Educating Breastfeeding Mothers on How to Boost Milk Supply
If you are a breastfeeding mother who is not producing enough milk, do not panic. The lactation consultants at University Hospitals will provide you with helpful tips to increase your milk supply and ensure your baby is receiving the nutrients they need.
Signs Your Breastfed Baby is Being Well Nourished
Listed below are some of the signs that a breastfed baby is being well nourished:
- Your baby nurses at least 8 to 16 times in 24 hours, or every 2 to 3 hours. Your baby may be fussy once or twice a day. At these times, he or she wants to nurse often for several hours before seeming full. This is called cluster feeding.
- Your baby wets at least six cloth or five disposable diapers and has at least one bowel movement in 24 hours. This occurs by 1 week of age.
- You can hear your baby swallow milk while nursing or you can feel your baby swallow when lightly touching his or her throat.
- Your breasts seem softer after nursing.
- Your baby gains 4 to 7 ounces a week after the first week. There is no need to weigh your baby at home. Your baby’s doctor will do this for you. You may notice that your baby has outgrown his or her clothing.
What Causes Milk Supply to Decrease?
There are some factors which can cause your milk supply to decrease:
- Your baby feeds fewer than 8 to 16 times in 24 hours. Milk production is affected by how well the breast is drained.
- Your baby has a very weak suck or has an improper breastfeeding latch.
- Giving bottles of formula or water after nursing. Most babies will suck on a bottle after nursing. This just means they need to suck. It does not mean they are still hungry. Babies cry or fuss for many reasons, such as being tired, bored, wet, hot or cold.
- Giving solid foods too early and/or before you breastfeed. Most babies do not need solid foods for the first 6 months if they are breastfeeding 8 to 16 times a day.
- Smoking can cause a decreased milk supply and interfere with the letdown reflex. Here are some things you should do:
- Try to quit or cut down.
- Smoke after nursing, not before.
- Don’t smoke in the same room with your baby.
- Beginning birth control pills too soon can decrease your milk supply. Wait at least 6 weeks before taking birth control pills and then use only the mini-pill (Progestin). If you still notice a decrease in your milk supply, talk to your doctor about other birth control options. Other medications may also affect milk supply. Check with your doctor. (Refer to PI-682 Breastfeeding and Birth Control: You Have Options)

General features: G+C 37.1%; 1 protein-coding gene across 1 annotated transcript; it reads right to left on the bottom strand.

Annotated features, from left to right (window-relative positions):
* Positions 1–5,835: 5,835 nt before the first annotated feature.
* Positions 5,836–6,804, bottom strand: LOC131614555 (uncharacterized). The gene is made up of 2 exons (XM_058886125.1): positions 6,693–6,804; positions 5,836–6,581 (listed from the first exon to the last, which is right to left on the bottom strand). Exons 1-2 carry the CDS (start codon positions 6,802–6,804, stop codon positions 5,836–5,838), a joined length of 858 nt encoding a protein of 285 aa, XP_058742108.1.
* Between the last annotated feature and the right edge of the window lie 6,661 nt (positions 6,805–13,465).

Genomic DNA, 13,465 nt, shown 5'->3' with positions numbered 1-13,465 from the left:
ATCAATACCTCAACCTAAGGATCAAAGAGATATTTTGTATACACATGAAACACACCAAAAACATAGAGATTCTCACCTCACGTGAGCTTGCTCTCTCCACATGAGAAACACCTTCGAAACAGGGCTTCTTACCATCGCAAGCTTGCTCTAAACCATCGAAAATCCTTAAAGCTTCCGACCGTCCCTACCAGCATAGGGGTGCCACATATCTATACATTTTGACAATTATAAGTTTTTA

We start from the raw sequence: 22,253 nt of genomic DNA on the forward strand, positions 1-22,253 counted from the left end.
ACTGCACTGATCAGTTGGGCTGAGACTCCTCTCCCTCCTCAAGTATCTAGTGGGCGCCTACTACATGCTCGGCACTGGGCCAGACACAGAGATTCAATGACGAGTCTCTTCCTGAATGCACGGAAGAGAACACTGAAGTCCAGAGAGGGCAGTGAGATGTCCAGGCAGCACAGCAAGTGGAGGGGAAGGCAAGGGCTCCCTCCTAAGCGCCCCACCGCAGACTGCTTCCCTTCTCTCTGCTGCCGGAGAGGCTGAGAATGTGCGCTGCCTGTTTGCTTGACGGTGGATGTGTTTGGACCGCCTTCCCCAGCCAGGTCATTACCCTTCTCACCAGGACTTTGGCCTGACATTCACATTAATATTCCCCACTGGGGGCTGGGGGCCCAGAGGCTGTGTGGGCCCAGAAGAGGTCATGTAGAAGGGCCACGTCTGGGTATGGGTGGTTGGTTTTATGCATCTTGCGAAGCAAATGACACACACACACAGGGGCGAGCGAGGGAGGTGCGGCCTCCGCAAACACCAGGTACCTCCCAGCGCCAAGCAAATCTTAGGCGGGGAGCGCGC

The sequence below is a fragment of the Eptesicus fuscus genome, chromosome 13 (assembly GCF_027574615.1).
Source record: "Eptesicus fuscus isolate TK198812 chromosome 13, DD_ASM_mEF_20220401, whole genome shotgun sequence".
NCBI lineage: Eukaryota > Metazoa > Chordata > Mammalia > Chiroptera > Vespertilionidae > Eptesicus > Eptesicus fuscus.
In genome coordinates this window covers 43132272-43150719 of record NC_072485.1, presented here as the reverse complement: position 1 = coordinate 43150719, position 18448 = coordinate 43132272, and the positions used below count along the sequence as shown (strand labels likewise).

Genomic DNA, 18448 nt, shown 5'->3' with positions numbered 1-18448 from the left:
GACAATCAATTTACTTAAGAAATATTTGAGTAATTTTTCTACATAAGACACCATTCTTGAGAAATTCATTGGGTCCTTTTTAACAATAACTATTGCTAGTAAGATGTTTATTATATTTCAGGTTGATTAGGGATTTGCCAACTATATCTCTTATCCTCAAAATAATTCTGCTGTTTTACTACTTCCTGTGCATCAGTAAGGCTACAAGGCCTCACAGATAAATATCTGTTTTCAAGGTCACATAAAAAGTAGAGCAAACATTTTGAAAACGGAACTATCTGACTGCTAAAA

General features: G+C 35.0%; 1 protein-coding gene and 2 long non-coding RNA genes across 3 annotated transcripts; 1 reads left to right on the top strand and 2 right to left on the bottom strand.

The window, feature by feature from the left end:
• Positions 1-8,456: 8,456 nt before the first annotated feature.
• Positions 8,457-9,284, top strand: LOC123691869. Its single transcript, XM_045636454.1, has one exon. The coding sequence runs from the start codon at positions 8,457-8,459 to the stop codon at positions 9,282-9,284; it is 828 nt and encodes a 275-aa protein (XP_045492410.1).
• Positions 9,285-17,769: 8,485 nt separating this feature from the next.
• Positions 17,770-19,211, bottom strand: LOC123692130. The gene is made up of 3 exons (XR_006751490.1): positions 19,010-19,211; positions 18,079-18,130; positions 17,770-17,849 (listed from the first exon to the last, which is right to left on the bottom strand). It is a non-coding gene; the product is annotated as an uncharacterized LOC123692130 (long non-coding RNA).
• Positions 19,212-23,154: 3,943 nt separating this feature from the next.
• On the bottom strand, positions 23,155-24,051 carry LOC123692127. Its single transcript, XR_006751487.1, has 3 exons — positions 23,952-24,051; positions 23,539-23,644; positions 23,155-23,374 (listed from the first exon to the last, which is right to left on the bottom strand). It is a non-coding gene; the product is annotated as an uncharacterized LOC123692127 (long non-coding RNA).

- Mothers who are exhausted may notice a decrease in milk supply. To keep yourself from getting too tired:
- Sleep or relax when your baby sleeps.
- Eat balanced breastfeeding diet that includes high-protein food.
- Drink when you are thirsty so that your urine is pale yellow in color. Both under and excessive overhydration can decrease milk supply.
- Take an iron supplement if your healthcare provider says you are anemic.
- Talk with your doctor or nurse midwife about the need for vitamin supplement.
- Accept help when it is offered.
- Use nipple or breast shields and pacifiers with caution./li>
- A breast flange that is too small or too large in size can hurt your milk supply.
Ways to Increase Milk Supply
If you notice your milk supply is low, you can increase your milk supply by:
- Nursing your baby often. Nurse every 2 hours during the day and every 3 to 4 hours at night (at least 8 to 16 times in 24 hours). If your baby is refusing to nurse, use a good quality double electric breast pump to increase milk production. Pumping after breastfeeding signals your body to produce more milk.
- Nurse your baby at least 15 minutes at each breast. Do not limit nursing time. If your baby falls asleep after one breast, wake him or her and offer the second breast. A few babies may benefit from nursing at one breast per feeding to increase the fat content of the feeding. Switch nursing- switching breasts several times during a feeding has been shown to increase your milk supply.
- Gently massage breast before and during feedings.
- Use relaxation techniques to reduce stress and promote the flow of breast milk.
- Provide skin to skin time with your baby for about 20 minutes after feeds. This “kangaroo care” has been shown to increase milk supply. Be sure baby is positioned and latched correctly.
- Offer both breasts at each feeding.
- Try breast compression during the feeding to help drain the breast.
- Pump immediately after breastfeeding during the day. Rest at night. Some mothers find that they get more milk if they pump for 5 minutes, rest for 5 minutes and pump for another 10 minutes.
- Talk to your doctor about using medication or the herb, fenugreek.
Wambach, Karen and Riordan, Jan “Breastfeeding and Human Lactation,” Fifth edition, Jones & Bartlett, 2016